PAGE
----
How Secure Is Your Secure Password?

Simple tips to help make your passwords more secure

Websites and apps sometimes force password rules on users. You’ve undoubtedly come across websites where you have to use a combination of uppercase, lowercase, numbers, and punctuation marks.

These kinds of passwords could actually be less secure than you think.

Rules governing so-called “secure” passwords were devised in 2003. The man who came up with them now thinks they are “misguided”. But why?

When a secure password isn’t secure

Bill Burr came up with the password rules that many websites now use. He included them in a paper for the National Institute of Standards and Technology, and they quickly became adopted as good practice guidelines.

Unfortunately, although the password guidance seemed sound at the time, it encouraged users like you and me to be lazy. And laziness is usually a security killer.

When coming up with a password to meet these requirements, many of us substitute numbers for letters, with a random punctuation mark somewhere.

So something like “mypassword” would become “myp@ssw0rd!”.

But these kinds of substitutions are very easy to crack, even with a basic graphics card and some hacking software available from the darker corners of the web.

There’s another problem, which is highlighted in this article: Burr’s password guidance recommended that every user change their password at regular intervals. This is another cue for users to be lazy, making only slight changes, or recycling close variants of the same password.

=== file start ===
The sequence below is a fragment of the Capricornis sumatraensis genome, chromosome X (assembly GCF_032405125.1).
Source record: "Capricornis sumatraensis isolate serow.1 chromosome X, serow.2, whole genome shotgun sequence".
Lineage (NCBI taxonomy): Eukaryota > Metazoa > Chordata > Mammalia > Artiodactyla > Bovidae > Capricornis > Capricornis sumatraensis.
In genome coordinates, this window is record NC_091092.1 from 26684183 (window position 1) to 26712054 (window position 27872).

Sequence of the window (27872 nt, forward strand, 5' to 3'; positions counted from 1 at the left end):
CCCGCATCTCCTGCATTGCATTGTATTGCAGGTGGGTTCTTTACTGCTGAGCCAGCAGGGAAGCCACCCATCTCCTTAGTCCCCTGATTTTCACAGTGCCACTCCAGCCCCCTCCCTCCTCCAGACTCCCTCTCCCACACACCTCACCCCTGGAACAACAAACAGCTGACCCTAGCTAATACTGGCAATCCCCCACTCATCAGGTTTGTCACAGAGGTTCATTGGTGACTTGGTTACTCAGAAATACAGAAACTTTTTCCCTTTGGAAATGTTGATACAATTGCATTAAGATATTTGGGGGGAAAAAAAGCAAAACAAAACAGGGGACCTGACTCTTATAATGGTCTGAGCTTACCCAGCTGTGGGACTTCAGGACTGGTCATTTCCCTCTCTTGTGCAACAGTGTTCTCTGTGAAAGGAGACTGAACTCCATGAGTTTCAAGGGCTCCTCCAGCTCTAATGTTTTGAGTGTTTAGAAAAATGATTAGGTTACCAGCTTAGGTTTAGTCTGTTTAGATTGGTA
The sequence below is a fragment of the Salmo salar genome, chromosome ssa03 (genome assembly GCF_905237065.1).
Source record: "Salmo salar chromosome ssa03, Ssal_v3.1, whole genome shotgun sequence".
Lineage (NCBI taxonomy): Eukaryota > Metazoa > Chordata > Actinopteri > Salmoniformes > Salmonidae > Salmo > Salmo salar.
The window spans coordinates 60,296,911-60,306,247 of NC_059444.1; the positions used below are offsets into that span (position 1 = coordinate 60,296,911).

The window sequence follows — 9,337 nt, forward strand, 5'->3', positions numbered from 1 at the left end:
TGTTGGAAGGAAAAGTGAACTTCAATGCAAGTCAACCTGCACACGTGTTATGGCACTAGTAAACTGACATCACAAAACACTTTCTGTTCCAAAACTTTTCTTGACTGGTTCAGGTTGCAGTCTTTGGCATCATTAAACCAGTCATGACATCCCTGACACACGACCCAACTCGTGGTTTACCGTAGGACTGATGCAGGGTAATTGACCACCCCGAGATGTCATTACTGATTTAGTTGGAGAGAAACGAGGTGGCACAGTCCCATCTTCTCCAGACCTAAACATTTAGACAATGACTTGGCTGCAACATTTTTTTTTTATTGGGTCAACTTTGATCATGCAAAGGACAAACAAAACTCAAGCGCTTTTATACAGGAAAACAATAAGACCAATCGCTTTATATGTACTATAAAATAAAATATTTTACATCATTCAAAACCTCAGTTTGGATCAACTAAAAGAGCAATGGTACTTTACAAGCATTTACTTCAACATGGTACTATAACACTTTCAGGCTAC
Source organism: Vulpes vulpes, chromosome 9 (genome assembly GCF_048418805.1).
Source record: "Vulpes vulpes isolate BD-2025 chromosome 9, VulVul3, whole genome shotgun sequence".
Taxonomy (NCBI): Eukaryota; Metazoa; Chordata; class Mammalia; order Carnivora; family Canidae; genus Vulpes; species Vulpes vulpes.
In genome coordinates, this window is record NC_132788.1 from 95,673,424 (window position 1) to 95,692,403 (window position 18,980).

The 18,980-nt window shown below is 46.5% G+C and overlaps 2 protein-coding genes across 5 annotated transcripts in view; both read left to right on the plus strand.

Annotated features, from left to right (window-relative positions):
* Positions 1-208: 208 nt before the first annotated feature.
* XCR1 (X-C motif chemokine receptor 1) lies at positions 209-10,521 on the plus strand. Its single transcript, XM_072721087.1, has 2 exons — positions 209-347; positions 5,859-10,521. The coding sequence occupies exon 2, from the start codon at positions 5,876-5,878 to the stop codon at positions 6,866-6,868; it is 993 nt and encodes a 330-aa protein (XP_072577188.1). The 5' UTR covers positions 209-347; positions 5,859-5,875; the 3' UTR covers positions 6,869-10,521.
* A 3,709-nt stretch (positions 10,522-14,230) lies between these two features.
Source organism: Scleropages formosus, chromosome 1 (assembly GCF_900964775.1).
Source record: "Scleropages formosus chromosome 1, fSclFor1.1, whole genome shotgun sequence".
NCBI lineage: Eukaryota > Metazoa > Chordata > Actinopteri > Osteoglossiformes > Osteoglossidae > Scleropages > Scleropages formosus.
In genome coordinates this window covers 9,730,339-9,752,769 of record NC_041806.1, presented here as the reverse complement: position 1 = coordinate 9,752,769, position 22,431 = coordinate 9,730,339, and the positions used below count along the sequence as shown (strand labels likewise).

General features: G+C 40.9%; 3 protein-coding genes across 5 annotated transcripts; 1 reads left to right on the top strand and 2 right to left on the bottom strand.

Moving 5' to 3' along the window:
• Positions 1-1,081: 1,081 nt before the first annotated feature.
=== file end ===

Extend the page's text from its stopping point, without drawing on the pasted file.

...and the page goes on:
According to Dashlane, the average UK internet user has 118 different passwords at any time. It’s no wonder that we recycle them when we’re constantly asked to change them. ( Apple, Microsoft; take note.)

How to come up with a secure password that you can remember

Password managers (like Dashlane and LastPass), as well as some browsers, will generate passwords for you. These random strings are more effective than the ones we try to come up with ourselves.

If you want to come up with a truly secure password yourself, Scientific American has some good advice: it should be a phrase that can’t be guessed by a family member in five tries, and can’t be copied if someone watches you type it once.

It recommends that you come up with a mental picture, convert that into a phrase, and use that as a password.

If that sounds like too much effort, try the strategy recommended by Lifehacker:

  • Avoid dictionary words, names, and dates

  • Mix up characters

  • Make your passwords as long as possible.

The third option is the four-word phrase -- providing you can think of a new, unique, random phrase for each site. It’s a big ask, but it’s a start.

Overall, remember: if you have a system of some kind, then there’s a good chance an algorithm can figure it out. Password managers are by far the safest option.


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